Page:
¶8 The corporation's motion for summary judgment asserts that the Levines are neither shareholders nor creditors of the corporation. If these facts were found to be undisputed, the corporation would be entitled to a judgment in its favor. The court looked to the Levines' responding documents, concluded that they failed to controvert the corporation's factual assertions, and granted the summary judgment. Because the Levines offered nothing more in support of their statement of material facts than references to the complaint and to the conclusory affidavit of their attorney,6 the court's action would have been correct had the corporation properly supported its motion.

¶9 The corporation's statement of material facts did not, however, contain the necessary record references to support the facts offered. See M.R. Civ. P. 7(d)(1) (current version at M.R. Civ. P. 56(h)(1) (effective Jan. 1, 2001)). Indeed, other than an initial reference to an accompanying affidavit, it did not contain a single record reference. The absence of supporting record references in the statement of material facts is fatal to the corporation's motion. See Pratt v. Ottum, 2000 ME 203, ¶ 15, 761 A.2d 313, 318 n.8. A statement of material facts must directly refer the court to the specific portions of the record from which each fact is drawn. See Biette v. Scott Dugas Trucking & Excavating, Inc., 676 A.2d 490, 494 (Me. 1996). The court is neither required nor permitted to independently search a record to find support for facts offered by a party. See Dumont v. Fleet Bank of Maine, 2000 ME 197, ¶ 13, 760 A.2d 1049, 1053-54.7 In the absence of specific record references, a proffered fact is not properly before the court and cannot provide a basis for judgment. See Biette, 676 A.2d at 494; Diversified Foods, Inc. v. First Nat'l Bank of Boston, 605 A.2d 609, 612 (Me. 1992).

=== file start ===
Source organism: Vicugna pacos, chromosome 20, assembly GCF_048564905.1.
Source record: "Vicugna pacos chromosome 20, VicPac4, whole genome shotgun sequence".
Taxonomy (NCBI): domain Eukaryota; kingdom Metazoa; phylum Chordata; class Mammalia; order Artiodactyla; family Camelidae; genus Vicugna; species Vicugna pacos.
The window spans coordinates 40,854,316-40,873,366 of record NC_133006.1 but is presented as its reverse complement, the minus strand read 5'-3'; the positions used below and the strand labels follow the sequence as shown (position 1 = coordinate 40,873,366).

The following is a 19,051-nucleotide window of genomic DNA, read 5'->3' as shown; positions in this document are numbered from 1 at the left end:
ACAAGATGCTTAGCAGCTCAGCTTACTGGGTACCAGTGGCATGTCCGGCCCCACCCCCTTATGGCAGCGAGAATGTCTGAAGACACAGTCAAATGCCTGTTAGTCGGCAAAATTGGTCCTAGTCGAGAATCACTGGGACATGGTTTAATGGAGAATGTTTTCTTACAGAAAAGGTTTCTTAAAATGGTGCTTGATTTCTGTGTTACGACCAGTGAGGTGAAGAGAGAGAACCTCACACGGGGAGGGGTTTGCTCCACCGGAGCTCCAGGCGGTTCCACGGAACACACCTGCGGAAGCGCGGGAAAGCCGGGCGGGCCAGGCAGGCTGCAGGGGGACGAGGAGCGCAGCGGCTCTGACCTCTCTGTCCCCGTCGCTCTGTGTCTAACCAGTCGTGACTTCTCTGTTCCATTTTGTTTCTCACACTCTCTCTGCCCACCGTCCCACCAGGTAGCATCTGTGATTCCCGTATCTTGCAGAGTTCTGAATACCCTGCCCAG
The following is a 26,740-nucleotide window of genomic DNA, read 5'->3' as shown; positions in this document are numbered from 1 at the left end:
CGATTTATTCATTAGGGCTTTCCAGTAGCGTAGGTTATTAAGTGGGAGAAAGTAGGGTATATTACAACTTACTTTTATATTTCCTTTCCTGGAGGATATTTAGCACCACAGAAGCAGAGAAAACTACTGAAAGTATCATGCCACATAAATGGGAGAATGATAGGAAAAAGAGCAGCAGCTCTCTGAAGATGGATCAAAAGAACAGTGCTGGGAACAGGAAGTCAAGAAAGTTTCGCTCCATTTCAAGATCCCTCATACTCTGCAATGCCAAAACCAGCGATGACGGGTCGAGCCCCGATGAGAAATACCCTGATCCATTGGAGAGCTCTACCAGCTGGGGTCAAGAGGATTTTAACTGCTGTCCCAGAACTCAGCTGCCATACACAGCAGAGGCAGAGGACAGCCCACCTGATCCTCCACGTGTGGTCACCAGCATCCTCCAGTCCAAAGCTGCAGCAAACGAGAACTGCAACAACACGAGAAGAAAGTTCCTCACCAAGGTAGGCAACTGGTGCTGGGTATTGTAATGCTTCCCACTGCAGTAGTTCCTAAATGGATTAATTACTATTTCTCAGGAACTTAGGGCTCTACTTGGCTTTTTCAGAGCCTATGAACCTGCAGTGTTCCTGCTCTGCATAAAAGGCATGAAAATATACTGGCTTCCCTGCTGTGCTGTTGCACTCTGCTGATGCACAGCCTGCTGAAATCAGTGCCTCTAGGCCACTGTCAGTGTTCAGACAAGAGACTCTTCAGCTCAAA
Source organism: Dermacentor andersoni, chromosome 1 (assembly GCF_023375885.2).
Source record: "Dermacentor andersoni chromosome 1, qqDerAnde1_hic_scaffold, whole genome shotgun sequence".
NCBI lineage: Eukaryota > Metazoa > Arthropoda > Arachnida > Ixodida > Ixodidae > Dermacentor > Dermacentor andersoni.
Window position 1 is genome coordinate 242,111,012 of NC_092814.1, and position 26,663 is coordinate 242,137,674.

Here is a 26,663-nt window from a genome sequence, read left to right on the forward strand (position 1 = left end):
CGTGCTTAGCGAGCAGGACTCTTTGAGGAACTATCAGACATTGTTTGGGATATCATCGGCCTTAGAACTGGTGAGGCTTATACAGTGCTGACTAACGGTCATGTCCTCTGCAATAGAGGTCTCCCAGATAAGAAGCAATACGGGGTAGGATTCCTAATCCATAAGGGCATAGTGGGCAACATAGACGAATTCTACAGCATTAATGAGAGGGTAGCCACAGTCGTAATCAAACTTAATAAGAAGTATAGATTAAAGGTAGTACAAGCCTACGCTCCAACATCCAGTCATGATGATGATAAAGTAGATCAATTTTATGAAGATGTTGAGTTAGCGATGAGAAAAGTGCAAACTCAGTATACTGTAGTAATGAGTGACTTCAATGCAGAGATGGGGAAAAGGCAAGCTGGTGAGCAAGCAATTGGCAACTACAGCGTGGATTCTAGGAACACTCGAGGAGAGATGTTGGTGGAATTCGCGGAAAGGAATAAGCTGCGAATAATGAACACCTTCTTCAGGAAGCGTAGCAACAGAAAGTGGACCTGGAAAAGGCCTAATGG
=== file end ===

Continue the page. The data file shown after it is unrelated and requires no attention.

¶10 Accordingly, in the matter before us the court was left with no factual basis for entry of summary judgment, and we must therefore vacate the judgment.8

The entry is: Judgment vacated.

1. Prior to the default, in June 1995, Timothy Levine resigned as director and officer of the corporation.

2. The Maine Rules of Civil Procedure were amended with regard to motions for summary judgment effective January 1, 2001. References to the statement of material facts are now found in M.R. Civ. P. 56(h).

3. A fact is material if it has the potential to affect the outcome of the case under governing law. Burdzel v. Sobus, 2000 ME 84, ¶ 6, 750 A.2d 573, 575.

4. In Schindler v. Nilsen, 2001 ME 58, ¶ 16, --- A.2d ---, ---, we vacated a portion of a summary judgment where the record references in support of the motion did not establish an undisputed basis for calculation of interest.

5. Effective January 1, 2001, an opposing statement of material facts must explicitly admit, deny, or qualify facts by reference to each numbered paragraph, and a denial or qualification must be supported by a record citation. M.R. Civ. P. 56(h) (effective Jan. 1, 2001). The documents in the matter before us were filed with the court before the effective date of the amendments to M.R. Civ. P. 56.

6. That affidavit consisted almost entirely of "legal arguments and conclusions rather than factual allegations." Diversified Foods, Inc. v. First Nat'l Bank of Boston, 605 A.2d 609, 612 (Me. 1992) (citation omitted). "Conclusions of fact and law do not properly belong in an affidavit filed in support of a motion for summary judgment." Town of Orient v. Dwyer, 490 A.2d 660, 662 (Me. 1985). Moreover, most of the facts contained in the attorney's affidavit "could not have been based on [his] personal knowledge." Diversified Foods, Inc., 605 A.2d at 612 (citing M.R. Civ. P. 56(e)). "An opposing affidavit must . . . show affirmatively that the affiant has personal knowledge of the matters asserted . . . and conclusory assertions will not substitute for this showing." Spickler v. Greenberg, 586 A.2d 1232, 1234 (Me. 1991) (citations omitted).

7. This concept is now incorporated in the rules at M.R. Civ. P. 56(h)(4).

8. Notwithstanding the result in this matter, we note that on the limited record before us, the Levines' claim appears to have little merit. We remind the parties that sanctions will be imposed for meritless or frivolous litigation.

Back to top